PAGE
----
Jun 02 2020

Journalism Without Skepticism

A recent interview published in Scientific American is a good case study in what can happen when you have journalism without skepticism.  By skepticism I mean a working knowledge of the discipline of scientific skepticism, which combines our current understanding of the philosophy of science, the nature of pseudoscience, critical thinking, mechanisms of self-deception, deliberate deception, and specific knowledge about individual pseudoscientific and paranormal topics.

The interview was conducted by John Horgan, who I have trashed in the past for criticizing skepticism while demonstrating an almost complete ignorance of it. The subject of the interview was Leslie Kean, a journalist who has written a book on UFOs and another on life after death. Doing a deep dive into these two issues is beyond this one article, and they have already been covered at length here and elsewhere. I want to focus on what the interview itself reveals.

Kean appears to take a solid journalistic approach to these issues, but there is a massive hole in her approach. She does not seem to be aware that there is already a thorough investigation into these questions, showing convincingly in my opinion that they are not genuine. She ignores it because she thinks she already understands it, when she doesn’t – so she is missing the skeptical take on these issues. She is dismissive of skeptics as deniers and as closed-minded. She then goes on to make rookie mistakes, that any well-informed skeptic could have pointed out to her. The result is a repetition of long debunked fallacious arguments, but with a patina of serious journalism.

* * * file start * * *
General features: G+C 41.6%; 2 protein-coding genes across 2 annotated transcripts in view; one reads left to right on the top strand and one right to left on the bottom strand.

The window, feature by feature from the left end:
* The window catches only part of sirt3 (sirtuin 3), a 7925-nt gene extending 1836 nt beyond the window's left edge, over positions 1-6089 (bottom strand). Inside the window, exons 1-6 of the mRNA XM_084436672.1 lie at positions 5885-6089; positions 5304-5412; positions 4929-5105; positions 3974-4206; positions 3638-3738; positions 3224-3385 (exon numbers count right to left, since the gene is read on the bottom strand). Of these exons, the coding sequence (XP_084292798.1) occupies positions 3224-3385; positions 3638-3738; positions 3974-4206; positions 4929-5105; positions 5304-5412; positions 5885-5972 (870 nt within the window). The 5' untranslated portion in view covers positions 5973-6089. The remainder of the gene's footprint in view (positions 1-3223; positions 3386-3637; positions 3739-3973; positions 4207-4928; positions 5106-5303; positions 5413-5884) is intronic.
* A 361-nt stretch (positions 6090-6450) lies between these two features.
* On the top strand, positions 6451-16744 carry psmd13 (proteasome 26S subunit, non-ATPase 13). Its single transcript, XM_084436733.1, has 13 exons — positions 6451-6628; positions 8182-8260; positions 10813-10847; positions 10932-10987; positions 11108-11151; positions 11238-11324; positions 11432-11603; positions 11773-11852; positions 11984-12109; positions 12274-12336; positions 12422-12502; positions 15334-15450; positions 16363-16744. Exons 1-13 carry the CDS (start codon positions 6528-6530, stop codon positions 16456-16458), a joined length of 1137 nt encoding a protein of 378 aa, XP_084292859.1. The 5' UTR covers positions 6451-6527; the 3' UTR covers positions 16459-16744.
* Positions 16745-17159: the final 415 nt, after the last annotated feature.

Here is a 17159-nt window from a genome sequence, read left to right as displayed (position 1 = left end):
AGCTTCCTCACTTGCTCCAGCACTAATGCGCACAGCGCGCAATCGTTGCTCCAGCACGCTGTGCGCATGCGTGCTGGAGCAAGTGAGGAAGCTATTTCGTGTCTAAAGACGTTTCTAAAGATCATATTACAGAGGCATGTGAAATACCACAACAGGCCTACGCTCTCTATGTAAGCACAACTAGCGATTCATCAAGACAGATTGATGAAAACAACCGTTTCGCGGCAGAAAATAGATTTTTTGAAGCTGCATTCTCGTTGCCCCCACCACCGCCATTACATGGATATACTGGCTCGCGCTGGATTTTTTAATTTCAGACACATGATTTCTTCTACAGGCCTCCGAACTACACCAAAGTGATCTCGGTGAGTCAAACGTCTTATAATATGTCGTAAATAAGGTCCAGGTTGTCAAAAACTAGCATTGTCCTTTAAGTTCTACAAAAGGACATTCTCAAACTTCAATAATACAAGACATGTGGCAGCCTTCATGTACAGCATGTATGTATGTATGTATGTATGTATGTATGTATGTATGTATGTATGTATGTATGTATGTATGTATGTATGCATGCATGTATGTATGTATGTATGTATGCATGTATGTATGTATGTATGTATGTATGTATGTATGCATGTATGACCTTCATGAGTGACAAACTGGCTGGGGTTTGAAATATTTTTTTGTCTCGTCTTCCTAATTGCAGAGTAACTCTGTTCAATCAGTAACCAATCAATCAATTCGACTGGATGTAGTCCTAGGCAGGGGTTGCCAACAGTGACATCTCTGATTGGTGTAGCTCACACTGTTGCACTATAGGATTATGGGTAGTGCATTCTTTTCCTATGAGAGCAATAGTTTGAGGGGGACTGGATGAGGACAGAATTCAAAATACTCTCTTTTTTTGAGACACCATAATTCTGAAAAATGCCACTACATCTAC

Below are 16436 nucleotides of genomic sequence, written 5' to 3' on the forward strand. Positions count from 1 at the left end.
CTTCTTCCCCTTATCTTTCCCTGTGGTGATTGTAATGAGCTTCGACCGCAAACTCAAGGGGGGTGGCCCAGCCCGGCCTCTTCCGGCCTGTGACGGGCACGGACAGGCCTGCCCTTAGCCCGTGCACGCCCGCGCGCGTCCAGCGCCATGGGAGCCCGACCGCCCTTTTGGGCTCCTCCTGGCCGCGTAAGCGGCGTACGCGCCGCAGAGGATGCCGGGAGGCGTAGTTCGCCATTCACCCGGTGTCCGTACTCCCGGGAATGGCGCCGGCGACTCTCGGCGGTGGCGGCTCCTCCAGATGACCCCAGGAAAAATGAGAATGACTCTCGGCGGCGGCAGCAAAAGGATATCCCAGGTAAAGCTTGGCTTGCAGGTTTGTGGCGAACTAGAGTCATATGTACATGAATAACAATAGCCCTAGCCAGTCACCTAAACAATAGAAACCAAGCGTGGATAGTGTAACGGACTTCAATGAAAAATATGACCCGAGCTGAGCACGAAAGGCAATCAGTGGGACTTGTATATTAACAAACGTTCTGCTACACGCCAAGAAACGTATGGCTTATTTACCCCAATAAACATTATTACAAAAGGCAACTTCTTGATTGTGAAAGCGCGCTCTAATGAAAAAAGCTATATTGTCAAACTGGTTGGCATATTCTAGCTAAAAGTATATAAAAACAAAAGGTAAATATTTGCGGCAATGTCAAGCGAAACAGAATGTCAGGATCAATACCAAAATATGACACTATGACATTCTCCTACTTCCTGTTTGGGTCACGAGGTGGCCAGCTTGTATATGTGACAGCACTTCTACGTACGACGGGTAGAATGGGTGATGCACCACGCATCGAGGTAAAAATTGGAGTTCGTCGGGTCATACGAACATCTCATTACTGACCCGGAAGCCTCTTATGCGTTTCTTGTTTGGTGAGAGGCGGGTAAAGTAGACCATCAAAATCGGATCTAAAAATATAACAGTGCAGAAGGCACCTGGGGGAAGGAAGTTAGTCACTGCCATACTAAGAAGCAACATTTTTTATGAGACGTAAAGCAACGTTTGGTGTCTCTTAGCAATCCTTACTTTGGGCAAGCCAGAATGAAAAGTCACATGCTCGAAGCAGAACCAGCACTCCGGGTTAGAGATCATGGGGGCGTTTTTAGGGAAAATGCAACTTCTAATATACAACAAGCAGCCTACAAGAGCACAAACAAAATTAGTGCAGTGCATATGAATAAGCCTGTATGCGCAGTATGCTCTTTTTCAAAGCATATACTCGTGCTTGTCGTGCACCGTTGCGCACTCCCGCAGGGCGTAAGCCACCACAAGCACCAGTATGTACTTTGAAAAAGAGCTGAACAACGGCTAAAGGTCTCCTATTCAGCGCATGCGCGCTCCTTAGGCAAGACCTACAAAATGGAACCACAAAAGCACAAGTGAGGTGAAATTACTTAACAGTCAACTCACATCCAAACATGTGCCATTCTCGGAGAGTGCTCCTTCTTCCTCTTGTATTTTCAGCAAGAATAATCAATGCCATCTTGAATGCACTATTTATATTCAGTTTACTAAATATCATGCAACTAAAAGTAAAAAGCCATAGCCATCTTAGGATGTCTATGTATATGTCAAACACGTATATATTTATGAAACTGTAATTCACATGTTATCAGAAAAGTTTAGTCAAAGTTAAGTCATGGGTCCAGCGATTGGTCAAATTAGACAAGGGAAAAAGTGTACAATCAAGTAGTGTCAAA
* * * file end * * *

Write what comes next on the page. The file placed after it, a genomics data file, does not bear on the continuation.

Here are some examples on the UFO front. First, she is being coy by saying she is not concluding UFOs are aliens. She is just concluding that they are real physical objects displaying characteristics that cannot be man-made or natural. This is the “Intelligent Design” approach – we’re not saying it’s God, it’s just a god-like intelligent designer. Right. To be fair, this is better than concluding UFOs are aliens, but it does not make her approach more serious or her conclusions more solid. She writes:

The documentation goes back more than 60 years, when no one on this planet had technology like this. In some cases, experts, such as officials from the French Space Agency, had enough data to rule out all conventional explanations (meaning it wasn’t something natural or man-made). These cases represent only a small fraction of those reported, but they are the ones that matter.

I disagree that the small fraction of best cases are the ones that matter, for several reasons. First, none of these cases are smoking gun evidence of non-terrestrial craft or something similar. They are simply the most difficult to explain. That might make them seem the most interesting in isolation, but that is a severe intellectual and investigatory mistake. She is essentially ignoring the 99% of the evidence that tells the full story. Let me give you an analogy.

Imagine a hypothetical world in which stage magicians, as a matter of professional culture, all claimed they were doing real magic (as opposed to the reality, where most admit they are doing tricks and illusion). Would the best understanding of the phenomenon of stage magicians come from only focusing on the few best magicians in the world, those whose tricks were the most stunning and difficult to penetrate? Or do you think if you studied the less-skilled magicians, or the tricks that were easier to unravel you might learn something important about stage magic in general, something that might help you put even the world’s best magicians into proper context?